Apr 25, 2024 - Politics & Policy

Births dropped in 2023, ending pandemic baby boom

Annual U.S. total fertility rate, 1965 to 2023
Data:CDC; Chart: Axios Visuals

The total number of U.S. births dropped in 2023, bringing an end to a mini-baby boom that began in the pandemic.

Why it matters: The drop in births helped plunge the U.S. fertility rate to its lowest point in nearly a century.

The big picture: Nearly 3.6 million babies were born in the U.S. last year, a 2% drop from 2022, according to provisional data from the Centers for Disease Control and Protection released Thursday.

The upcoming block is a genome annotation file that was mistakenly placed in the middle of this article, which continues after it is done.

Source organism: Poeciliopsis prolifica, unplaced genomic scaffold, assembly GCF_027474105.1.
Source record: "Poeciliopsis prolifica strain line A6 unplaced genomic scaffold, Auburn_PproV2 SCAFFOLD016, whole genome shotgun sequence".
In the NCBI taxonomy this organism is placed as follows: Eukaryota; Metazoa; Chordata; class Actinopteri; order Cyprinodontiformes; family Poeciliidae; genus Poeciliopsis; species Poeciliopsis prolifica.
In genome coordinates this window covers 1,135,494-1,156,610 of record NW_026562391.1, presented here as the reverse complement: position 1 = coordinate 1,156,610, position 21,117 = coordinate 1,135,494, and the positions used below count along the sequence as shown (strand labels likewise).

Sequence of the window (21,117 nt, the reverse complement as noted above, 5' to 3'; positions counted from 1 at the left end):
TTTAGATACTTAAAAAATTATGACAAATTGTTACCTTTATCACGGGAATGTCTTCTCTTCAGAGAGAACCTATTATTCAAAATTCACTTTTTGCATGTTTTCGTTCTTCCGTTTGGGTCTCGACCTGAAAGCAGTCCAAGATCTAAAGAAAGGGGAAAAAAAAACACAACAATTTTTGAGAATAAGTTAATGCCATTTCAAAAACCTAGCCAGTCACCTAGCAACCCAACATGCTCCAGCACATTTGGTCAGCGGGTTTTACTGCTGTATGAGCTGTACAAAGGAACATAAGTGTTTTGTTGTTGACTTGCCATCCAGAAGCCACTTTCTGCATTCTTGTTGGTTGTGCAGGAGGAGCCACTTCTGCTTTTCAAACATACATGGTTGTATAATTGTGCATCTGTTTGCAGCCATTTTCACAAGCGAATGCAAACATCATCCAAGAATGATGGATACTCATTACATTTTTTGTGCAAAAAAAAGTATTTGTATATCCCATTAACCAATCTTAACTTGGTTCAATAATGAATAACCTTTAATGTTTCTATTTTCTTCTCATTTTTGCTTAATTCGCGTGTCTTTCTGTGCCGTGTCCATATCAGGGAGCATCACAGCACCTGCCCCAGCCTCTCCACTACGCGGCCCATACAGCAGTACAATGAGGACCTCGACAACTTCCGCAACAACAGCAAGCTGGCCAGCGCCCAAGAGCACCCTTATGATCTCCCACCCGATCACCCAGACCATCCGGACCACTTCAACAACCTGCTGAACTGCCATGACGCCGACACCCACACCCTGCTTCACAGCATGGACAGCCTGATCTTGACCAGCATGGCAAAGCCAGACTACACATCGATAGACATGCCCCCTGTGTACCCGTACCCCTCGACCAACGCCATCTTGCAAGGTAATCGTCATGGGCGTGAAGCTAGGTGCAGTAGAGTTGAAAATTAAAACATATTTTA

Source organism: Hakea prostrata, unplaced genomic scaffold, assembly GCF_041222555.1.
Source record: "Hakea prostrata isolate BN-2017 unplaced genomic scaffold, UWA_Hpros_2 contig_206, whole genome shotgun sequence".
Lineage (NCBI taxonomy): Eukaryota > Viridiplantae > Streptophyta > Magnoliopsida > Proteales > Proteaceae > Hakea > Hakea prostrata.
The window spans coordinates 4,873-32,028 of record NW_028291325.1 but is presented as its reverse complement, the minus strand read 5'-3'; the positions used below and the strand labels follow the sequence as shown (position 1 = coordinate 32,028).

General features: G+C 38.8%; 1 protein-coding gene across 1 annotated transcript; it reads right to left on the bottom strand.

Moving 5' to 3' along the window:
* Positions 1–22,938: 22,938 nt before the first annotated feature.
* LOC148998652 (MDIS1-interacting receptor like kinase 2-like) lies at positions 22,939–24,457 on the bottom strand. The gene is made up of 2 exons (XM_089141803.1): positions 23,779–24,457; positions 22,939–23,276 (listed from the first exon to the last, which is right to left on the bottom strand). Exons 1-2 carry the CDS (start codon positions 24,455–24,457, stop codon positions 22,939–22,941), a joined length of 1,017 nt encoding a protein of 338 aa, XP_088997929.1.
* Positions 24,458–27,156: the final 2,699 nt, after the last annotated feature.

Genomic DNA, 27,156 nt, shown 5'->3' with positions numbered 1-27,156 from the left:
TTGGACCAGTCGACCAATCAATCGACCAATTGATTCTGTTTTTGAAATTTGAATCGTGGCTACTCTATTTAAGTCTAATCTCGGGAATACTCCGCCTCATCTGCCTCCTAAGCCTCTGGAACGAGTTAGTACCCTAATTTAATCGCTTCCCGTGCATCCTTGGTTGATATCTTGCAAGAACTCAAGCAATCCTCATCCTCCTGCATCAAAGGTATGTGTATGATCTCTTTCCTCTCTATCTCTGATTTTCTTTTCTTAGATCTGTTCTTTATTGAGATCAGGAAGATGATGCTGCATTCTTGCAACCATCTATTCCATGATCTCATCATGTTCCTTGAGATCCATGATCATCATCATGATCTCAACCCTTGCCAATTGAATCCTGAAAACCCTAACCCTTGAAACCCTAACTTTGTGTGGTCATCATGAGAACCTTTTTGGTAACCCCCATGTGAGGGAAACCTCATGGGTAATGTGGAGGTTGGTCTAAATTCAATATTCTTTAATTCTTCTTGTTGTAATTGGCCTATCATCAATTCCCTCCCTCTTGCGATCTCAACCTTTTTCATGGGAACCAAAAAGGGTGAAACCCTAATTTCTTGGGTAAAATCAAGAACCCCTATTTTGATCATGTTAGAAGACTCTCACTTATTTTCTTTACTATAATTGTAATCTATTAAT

• The U.S. fertility rate in 2023 amounted to about 1.62 births per woman — well below the "replacement rate" of 2.1 that would allow a generation to completely replace itself.

Zoom in: Birth rates fell among adult women younger than 40 and were unchanged for women in their 40s, the data shows.

  • The birth rate among teens aged 15-19 dropped 3%.
  • Birth rates declined across nearly all racial groups.

State of play: The provisional data shows a return to a broader downward trend in the nation's birth rate.

  • The total number of births in the U.S. declined an average of 2% per year from 2015 to 2020, then rose slightly in 2021 — but has now fallen off again.

Between the lines: The drop in birth rates comes as many Americans have struggled to come to grips with the impacts of inflation, high food prices, and high rents.

Go deeper: Remote work may have fueled a baby boom among U.S. women

Go deeper